THE Government is advising people to avoid all non-essential travel in and out of North Tyneside due to the spread of the Indian Covid variant.

The borough is one of eight council areas in England that should be avoided “unless it is essential”, according to guidance on the Government’s website.

The stricter advice appears to have been published online on Friday without an official announcement being made – and it contradicts comments made by North Tyneside’s public health director on Monday afternoon.

Read more: The numbers that led to the Government advising against going to North Tyneside

The Local Democracy Reporting Service understands there was no communication between central government and North Tyneside Council before the advice to avoid the borough was published.

The Northern Echo:

Wendy Burke, North Tyneside Director Of Public Health, had previously said it was “certainly okay to visit the area” as long as people exercised caution and followed public safety measures such as hand washing.

But the advice on states that people should try to “avoid travelling in and out of affected areas unless it is essential, for example for work (if you cannot work from home) or education”.

The guidance applies to North Tyneside, Bedford, Blackburn and Darwen, Bolton, Burnley, Kirklees, Leicester, and Hounslow – all areas that have seen outbreaks of the fast-spreading strain.

It states: “The new Covid-19 variant spreads more easily from person to person. To help stop the spread, you should take particular caution when meeting anyone outside your household or support bubble.

“In the areas listed, wherever possible, you should try to meet outside rather than inside where possible, keep two metres apart from people that you don’t live with (unless you have formed a support bubble with them), this includes friends and family you don’t live with, [and] avoid travelling in and out of affected areas unless it is essential, for example for work (if you cannot work from home) or education.”

It also advises people in the eight areas to get tested for Covid twice a week, continue to work from home if possible, and get vaccinated when offered the jab.

Ms Burke said that  surge testing in North Tyneside over the weekend has shown a Covid case rate of around 55 per 100,000 people over seven days which is “well over 100 cases in a week”.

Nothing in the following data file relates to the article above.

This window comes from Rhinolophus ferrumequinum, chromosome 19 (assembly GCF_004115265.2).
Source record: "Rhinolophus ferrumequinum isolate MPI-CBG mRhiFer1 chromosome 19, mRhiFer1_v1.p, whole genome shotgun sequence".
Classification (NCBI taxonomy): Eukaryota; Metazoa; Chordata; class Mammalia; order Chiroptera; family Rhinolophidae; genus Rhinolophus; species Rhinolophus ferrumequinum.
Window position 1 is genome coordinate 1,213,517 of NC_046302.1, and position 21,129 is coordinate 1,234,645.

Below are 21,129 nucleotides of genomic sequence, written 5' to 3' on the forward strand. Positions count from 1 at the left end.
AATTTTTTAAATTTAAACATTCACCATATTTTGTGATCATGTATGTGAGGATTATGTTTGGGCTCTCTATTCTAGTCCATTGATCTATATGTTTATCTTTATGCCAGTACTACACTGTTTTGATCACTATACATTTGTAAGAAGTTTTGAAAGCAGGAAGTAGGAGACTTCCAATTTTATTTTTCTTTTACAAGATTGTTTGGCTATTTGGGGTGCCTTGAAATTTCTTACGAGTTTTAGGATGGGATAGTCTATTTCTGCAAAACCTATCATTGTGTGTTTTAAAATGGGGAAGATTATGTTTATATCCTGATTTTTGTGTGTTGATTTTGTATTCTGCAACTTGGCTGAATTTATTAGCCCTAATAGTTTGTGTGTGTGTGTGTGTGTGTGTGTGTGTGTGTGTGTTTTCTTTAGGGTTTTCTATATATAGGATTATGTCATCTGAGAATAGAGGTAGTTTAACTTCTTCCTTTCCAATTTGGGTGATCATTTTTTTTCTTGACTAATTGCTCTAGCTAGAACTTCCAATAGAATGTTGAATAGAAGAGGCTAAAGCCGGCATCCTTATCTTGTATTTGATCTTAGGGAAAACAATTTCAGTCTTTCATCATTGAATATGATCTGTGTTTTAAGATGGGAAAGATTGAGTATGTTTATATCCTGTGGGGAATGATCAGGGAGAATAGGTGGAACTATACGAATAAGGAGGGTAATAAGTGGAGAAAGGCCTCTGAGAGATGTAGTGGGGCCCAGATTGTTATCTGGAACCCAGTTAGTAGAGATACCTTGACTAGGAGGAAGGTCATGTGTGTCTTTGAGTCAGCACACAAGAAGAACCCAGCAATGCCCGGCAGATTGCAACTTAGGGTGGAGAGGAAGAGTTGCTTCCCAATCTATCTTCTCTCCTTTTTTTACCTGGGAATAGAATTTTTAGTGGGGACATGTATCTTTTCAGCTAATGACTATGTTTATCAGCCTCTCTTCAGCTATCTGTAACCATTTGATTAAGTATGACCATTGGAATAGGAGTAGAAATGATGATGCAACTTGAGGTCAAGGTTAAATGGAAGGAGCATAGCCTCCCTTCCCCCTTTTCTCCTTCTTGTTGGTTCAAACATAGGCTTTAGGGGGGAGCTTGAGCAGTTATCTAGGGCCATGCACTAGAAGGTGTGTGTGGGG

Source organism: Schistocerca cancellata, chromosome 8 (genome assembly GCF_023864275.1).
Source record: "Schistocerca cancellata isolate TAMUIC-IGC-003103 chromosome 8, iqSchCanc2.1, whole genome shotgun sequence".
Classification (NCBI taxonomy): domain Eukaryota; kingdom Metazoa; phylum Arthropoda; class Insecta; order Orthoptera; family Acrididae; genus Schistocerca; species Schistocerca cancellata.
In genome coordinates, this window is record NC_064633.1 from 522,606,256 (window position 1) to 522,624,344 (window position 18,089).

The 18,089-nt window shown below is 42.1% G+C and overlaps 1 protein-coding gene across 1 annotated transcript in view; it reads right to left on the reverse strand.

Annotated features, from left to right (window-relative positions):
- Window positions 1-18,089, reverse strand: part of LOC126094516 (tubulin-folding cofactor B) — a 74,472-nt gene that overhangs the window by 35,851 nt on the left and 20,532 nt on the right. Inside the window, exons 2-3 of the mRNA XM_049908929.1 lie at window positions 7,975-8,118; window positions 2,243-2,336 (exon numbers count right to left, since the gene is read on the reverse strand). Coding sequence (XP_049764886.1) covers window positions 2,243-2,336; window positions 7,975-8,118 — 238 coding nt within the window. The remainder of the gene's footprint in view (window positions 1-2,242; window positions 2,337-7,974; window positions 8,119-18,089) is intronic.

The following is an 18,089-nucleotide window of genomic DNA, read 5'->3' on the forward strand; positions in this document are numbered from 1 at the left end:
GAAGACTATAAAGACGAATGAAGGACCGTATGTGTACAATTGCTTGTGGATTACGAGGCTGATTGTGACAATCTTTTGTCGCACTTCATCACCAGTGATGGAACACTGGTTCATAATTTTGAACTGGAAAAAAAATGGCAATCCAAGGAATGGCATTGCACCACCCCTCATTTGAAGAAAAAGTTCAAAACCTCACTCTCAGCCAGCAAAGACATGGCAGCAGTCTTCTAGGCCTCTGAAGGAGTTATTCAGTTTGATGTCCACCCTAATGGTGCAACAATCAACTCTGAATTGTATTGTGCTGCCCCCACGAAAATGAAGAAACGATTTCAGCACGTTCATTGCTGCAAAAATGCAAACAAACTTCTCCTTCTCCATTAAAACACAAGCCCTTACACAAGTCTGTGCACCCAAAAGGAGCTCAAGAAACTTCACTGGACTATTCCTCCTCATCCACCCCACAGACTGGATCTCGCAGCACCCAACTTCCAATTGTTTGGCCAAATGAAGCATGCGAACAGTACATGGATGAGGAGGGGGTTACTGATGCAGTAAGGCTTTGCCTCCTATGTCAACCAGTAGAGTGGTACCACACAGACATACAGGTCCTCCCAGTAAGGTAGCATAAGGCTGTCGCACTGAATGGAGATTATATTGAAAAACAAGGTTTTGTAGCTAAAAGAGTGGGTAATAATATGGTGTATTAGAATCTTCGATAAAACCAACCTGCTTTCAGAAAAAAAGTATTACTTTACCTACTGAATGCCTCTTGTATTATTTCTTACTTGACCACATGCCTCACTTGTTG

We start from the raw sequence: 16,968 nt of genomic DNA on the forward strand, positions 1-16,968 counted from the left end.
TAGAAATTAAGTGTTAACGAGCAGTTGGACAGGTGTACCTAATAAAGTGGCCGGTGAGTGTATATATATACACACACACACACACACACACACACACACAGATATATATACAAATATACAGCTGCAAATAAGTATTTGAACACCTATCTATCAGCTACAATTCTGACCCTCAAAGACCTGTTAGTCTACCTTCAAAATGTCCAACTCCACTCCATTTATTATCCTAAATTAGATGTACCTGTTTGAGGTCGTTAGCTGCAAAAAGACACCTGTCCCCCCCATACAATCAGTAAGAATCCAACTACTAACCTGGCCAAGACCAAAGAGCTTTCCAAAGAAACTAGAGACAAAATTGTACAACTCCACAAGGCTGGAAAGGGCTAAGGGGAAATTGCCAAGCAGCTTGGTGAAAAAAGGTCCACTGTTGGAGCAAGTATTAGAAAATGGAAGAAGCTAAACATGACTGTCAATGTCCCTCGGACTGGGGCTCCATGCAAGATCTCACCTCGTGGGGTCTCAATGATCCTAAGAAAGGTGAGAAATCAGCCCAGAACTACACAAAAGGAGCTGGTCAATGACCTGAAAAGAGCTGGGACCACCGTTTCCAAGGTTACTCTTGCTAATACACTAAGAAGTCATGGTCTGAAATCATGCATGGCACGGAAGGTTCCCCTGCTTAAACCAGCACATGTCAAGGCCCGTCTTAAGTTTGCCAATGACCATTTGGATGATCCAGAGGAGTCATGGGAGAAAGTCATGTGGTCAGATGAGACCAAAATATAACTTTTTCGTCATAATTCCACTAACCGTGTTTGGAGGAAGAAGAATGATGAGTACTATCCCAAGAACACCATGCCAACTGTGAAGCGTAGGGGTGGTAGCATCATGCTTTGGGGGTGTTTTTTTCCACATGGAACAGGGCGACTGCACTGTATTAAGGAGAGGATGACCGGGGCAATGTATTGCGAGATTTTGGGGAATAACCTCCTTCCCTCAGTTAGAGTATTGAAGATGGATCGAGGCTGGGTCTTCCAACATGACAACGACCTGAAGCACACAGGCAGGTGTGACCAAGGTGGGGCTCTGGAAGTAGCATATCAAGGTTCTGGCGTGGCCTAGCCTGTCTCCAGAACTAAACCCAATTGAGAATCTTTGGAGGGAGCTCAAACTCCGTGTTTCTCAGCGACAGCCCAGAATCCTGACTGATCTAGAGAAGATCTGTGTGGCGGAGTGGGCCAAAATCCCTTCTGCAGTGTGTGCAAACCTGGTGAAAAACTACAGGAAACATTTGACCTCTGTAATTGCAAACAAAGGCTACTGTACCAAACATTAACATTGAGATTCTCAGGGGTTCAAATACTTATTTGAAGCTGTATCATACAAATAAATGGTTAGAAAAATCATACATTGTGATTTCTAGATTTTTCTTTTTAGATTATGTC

She added that there were also “around 40 confirmed cases of the Indian variant in the borough”.

Currently, Bolton has the highest rolling seven-day infection rate in the country at 450.7 cases per 100,000 residents.

North Tyneside Council and the Department of Heath and Social Care were both contacted for a comment.

Last night, the Government was accused of “incompetence” after advising against all but essential travel in those eight areas of England where the Covid variant first identified in India is spreading fastest.

The change to the guidance – which is not law – appears to have been made on Friday without an official announcement, prompting criticism from MPs.

Yasmin Qureshi, Labour MP for Bolton South East and shadow international development minister, said: “I was not informed of this and I understand nor was anyone else in Bolton.

“I’m just gobsmacked. They’re making such an important announcement and they don’t even have the decency to tell us or tell our constituents.

“This is typical of this Government’s incompetence.”

Layla Moran, chairwoman of the All Party Parliamentary Group on Coronavirus, said updating the guidance without a proper announcement “is a recipe for confusion and uncertainty”.

“Local people and public health leaders in these areas need urgent clarity from the Government. Matt Hancock must come before Parliament and make a public statement to explain these new rules,” she said.

Newly elected West Yorkshire mayor Tracy Brabin added the change could cause “anxiety and confusion”.

Ms Brabin said she would raise the matter urgently with vaccines minister Nadhim Zahawi on Tuesday.

She tweeted: “If Govt are concerned we need clear guidance and support not advice that could cause anxiety and confusion.”